By Daniel Bobinski
Think about some of the disagreements you’ve had with people. They can be tough to deal with, can’t they? Quite often when people have an opinion about something, they dig in their heels and don’t let go. This applies to everyone! Sometimes people dig in because they’re confident they’re right. Other times, people dig in because they’re afraid. Nobody likes to admit it, but yes, our fears can inhibit our relationships.
Last month, I talked about how emotions get formed and the impact they have on our thinking. This month, I want to address the emotion of fear and how it gets in the way of resolving conflict.
Five Universal Fears
Everyone has fears, but below are five that get in the way of conflict resolution.
Fear of criticism. Sometimes we know we need constructive feedback so we can learn where or how to improve, but even then, most people only endure it. It’s kind of like going to the dentist. We know the result will be good for us, but we still don’t like the process. If criticism is unsolicited, it can sting pretty bad.
Fear of failure. When we place too much weight on what others think of us, or if we’re worried others will lose interest in us if we fail, we can become terrified of failure. This can be especially true when we’re in a conflict with someone, we don’t want to appear as though we lost an argument.
Fear of rejection. Human beings are wired to belong. If we feel like people will reject us for disagreeing with them, it can inhibit good conflict resolution skills.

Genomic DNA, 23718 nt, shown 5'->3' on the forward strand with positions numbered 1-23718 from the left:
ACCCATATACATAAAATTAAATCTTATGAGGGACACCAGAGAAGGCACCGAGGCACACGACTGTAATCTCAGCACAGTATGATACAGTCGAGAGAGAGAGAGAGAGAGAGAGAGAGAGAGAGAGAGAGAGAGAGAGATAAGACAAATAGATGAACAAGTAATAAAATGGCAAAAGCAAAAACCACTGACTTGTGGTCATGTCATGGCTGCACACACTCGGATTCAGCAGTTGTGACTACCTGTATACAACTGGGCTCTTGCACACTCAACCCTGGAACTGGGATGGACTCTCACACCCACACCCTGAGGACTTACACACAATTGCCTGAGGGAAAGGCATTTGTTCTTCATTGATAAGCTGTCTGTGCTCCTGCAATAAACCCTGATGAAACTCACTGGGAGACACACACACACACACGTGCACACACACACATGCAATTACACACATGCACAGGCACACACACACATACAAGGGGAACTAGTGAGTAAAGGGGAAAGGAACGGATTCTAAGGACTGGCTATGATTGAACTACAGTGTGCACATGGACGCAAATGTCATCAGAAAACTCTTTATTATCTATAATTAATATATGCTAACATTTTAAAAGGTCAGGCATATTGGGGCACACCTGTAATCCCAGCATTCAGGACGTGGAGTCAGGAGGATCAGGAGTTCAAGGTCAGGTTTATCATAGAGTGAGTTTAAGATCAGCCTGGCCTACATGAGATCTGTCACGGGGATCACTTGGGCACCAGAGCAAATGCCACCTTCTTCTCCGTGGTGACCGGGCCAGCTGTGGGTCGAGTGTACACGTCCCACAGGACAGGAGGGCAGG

Fear of not getting what you want. Oftentimes people do not move forward on something because they’re afraid the outcome won’t be what they expect. It’s different from fear of failure, but again, the fear can be so strong that a person doesn’t even try.
Fear of losing what you have. Maybe you have something of value, whether it’s a position or a thing. If you’re afraid of losing it, it can prevent you from trying to resolve conflict.
Being aware of our fears and how they impact and/or inhibit us is part of good self-awareness, which is the starting point for developing emotional intelligence. Then, knowing how fears impact and/or inhibit others is part of good social awareness, again, a key component in emotional intelligence.
When we have disagreements with others and each person is trying to be heard and understood, we can practice emotional intelligence by taking these likely fears into account and working to minimize them. If you’re interested, I’ve created a short instructional video on conflict resolution. If you take a few minutes to watch this video, you’ll learn some useful techniques for minimizing fears, and also the five steps I recommend for resolving conflict in a calm, productive way.
Daniel Bobinski, M.Ed. is a best-selling author and a popular speaker at conferences and retreats. For more than 30 years he’s been working with teams and individuals (1:1 coaching) to help them achieve excellence. He was also teaching Emotional Intelligence since before it was a thing. Reach him on his office phone at 208-375-7606 or through his website www.MyWorkplaceExcellence.com.